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Fortran FINAL routine called multiple times

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Hi All - 

I'm trying to understand the correct way to use the FINAL routines with the Intel compiler. My intuition about the routine is correct and works with gfortran. My expectation is the constructor is called when the object is created and the destructor/final routine is called when the object goes out of scope. Because I'm using the constructor and final routines to make calls into a c++ library, the un-paired calls cause memory issues. I've attached a minimal working example as well as output from gfortran and Intel ifort 19.1 (which I've confirmed is the same as Intel ifort 18 and 19.0)

 

        MODULE SAMPLE
            IMPLICIT NONE

            TYPE STYPE
                INTEGER        :: A
                CHARACTER(200) :: whoami = "__NONAME__"
                CONTAINS
                FINAL :: destructor
            END TYPE STYPE

            INTERFACE STYPE
                PROCEDURE :: constructor
            END INTERFACE STYPE
            
            CONTAINS

            FUNCTION constructor(me) RESULT(this)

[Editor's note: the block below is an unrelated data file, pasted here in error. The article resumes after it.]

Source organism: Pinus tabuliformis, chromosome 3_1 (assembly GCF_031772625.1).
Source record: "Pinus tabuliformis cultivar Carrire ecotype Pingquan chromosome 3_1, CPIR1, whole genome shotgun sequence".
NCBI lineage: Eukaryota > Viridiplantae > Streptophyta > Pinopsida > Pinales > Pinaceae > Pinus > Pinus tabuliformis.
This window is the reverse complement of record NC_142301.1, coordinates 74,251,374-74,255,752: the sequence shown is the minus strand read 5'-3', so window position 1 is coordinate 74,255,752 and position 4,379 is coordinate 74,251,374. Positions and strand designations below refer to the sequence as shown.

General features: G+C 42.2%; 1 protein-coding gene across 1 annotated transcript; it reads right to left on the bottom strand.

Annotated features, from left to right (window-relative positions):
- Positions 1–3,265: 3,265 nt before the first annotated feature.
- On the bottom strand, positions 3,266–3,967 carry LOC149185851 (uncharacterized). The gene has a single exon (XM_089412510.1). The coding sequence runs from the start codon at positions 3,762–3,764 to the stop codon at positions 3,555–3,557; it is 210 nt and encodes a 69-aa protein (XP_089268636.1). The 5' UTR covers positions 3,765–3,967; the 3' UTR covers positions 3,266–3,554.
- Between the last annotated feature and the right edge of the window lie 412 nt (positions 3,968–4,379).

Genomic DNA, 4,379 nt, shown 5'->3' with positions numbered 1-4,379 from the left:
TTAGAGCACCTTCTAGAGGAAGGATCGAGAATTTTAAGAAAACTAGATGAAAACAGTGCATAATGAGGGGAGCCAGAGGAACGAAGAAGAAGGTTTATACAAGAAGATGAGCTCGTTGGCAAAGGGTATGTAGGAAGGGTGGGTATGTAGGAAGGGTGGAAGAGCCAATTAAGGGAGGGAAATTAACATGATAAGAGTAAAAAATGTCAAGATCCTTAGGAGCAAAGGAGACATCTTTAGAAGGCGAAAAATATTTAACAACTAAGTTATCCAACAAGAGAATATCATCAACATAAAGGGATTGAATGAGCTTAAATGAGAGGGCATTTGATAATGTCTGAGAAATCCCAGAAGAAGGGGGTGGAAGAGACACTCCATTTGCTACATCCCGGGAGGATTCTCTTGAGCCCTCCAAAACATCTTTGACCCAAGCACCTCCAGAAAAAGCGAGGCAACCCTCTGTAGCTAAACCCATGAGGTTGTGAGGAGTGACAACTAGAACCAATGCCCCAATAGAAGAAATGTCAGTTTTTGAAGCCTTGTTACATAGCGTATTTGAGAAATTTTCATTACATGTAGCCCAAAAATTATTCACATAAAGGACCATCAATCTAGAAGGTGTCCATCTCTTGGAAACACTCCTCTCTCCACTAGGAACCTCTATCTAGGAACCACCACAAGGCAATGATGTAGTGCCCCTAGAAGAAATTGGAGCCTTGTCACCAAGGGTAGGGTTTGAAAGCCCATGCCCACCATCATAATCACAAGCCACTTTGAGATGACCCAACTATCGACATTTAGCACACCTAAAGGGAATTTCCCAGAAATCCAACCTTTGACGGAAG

IMPLICIT NONE
                TYPE(STYPE) :: this
                CHARACTER(*),INTENT(IN) :: me
                WRITE(*,'(2A)') "Initializing: ",TRIM(me)
                this%whoami = me
                this%a = 0
            END FUNCTION constructor

            SUBROUTINE destructor(this)
                IMPLICIT NONE
                TYPE(STYPE) :: this
                WRITE(*,'(2A)') "Deconstructing: ",TRIM(this%whoami)
            END SUBROUTINE

        END MODULE SAMPLE

        MODULE MYFUNCTIONS
            USE SAMPLE
            IMPLICIT NONE
            CONTAINS

            SUBROUTINE FN1()
                IMPLICIT NONE
                TYPE(STYPE) :: C
                C = STYPE("FN1")
                CALL FN2()
            END SUBROUTINE FN1

            SUBROUTINE FN2()
                IMPLICIT NONE
                TYPE(STYPE) :: D
                D = STYPE("FN2")
            END SUBROUTINE FN2
        
        END MODULE MYFUNCTIONS

        PROGRAM MAIN
            USE SAMPLE
            USE MYFUNCTIONS
            IMPLICIT NONE

            TYPE(STYPE) :: A
            TYPE(STYPE) :: B

            A = STYPE("main_A")
            B = STYPE("main_B")
            CALL FN1()

        END PROGRAM MAIN

The expected output and what I get from gfortran shows the destructor is called when the object goes out of scope, which is what I expect. Note that the destructor for main_a and main_b are not called automatically which does match my understanding of the standard.

Initializing: main_A
Initializing: main_B
Initializing: FN1
Initializing: FN2
Deconstructing: FN2
Deconstructing: FN1

However, the output from the Intel compiler it's very different. It seems there are at least two destructor calls for every constructor call, one of the objects that is deconstructed seems to be an uninitialized copy, and they occur out of sequence, meaning I expect: Construct A --> Construct B --> Deconstruct B --> Deconstruct A.